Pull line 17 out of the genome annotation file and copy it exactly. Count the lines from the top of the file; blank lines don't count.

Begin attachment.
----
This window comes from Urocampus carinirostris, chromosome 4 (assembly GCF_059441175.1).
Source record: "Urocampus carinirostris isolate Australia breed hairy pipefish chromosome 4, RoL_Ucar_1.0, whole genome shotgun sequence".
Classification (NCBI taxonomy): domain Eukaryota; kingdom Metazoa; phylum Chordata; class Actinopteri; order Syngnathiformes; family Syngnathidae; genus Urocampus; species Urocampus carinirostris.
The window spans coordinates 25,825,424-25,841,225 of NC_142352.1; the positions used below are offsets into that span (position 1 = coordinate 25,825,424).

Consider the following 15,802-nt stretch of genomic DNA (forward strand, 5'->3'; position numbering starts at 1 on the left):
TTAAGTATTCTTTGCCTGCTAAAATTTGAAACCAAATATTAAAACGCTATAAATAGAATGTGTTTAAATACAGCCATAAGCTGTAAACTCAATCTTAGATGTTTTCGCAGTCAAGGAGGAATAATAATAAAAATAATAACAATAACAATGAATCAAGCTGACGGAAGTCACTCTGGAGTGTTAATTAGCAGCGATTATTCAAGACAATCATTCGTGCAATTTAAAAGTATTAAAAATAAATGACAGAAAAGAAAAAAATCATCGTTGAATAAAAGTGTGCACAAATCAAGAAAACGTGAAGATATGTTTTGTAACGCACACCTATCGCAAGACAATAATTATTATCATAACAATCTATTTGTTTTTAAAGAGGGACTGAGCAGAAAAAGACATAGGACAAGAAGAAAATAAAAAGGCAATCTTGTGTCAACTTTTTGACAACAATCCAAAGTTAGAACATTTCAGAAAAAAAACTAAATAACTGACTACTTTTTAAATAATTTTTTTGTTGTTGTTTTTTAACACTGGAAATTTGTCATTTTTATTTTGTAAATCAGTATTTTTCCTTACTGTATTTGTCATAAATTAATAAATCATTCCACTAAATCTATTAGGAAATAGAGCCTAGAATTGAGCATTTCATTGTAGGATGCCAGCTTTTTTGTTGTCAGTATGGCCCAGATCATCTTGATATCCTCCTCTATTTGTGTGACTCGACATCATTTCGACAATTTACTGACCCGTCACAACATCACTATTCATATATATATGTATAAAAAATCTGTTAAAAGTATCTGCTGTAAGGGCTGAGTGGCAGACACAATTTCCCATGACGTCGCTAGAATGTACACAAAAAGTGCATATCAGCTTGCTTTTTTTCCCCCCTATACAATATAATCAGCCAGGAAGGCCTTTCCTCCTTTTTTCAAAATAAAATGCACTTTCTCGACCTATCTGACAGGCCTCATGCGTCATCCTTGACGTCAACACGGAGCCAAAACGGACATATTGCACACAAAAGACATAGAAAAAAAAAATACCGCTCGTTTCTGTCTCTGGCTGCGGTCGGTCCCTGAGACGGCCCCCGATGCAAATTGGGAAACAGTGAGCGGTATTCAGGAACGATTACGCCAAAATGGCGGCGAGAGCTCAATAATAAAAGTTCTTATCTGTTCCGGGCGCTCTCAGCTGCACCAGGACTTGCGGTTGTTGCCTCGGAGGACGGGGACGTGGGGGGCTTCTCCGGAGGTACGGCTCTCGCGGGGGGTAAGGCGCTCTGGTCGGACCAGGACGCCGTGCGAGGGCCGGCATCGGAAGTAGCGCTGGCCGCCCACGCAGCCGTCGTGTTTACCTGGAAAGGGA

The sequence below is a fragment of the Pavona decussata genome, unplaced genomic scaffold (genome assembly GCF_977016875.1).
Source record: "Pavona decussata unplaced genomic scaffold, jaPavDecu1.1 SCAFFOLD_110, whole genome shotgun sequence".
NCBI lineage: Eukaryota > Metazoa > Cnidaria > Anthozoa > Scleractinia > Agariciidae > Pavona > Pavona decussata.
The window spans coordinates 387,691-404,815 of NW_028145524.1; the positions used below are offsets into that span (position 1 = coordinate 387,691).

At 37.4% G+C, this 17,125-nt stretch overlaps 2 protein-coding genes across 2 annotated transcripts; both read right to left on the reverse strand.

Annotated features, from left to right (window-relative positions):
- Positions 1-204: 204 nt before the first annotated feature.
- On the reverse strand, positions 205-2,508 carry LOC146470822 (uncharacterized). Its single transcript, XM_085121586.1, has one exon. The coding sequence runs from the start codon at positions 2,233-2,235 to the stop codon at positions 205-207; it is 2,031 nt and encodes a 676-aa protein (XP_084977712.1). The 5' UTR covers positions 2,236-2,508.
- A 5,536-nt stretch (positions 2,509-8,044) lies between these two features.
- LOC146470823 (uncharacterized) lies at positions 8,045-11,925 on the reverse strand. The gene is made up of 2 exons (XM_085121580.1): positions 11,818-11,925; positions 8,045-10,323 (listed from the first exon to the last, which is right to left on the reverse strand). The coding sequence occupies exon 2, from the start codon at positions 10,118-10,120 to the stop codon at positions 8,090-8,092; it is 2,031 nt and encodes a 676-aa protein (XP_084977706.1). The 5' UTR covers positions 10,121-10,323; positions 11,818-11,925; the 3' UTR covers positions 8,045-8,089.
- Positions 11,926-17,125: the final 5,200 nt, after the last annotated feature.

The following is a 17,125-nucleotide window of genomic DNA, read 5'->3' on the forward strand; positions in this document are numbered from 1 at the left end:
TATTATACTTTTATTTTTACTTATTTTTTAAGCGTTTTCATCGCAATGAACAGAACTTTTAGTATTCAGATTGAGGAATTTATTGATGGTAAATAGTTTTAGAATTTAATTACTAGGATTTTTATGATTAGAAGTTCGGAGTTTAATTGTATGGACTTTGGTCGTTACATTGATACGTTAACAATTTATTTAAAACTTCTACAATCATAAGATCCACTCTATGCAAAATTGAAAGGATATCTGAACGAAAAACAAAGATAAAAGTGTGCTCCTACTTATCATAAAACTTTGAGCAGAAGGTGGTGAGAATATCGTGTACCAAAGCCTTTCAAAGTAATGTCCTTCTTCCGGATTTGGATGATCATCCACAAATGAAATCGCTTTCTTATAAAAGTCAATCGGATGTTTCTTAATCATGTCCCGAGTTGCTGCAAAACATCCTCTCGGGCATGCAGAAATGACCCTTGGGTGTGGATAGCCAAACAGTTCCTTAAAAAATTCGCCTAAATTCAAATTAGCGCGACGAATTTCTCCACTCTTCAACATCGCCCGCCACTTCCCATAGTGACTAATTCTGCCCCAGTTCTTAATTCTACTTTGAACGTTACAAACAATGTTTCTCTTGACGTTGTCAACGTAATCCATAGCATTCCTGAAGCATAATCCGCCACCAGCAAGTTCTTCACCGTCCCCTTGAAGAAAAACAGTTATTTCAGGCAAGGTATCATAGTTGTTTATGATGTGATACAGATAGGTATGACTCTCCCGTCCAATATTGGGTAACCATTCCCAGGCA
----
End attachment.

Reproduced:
- Positions 11,926-17,125: the final 5,200 nt, after the last annotated feature.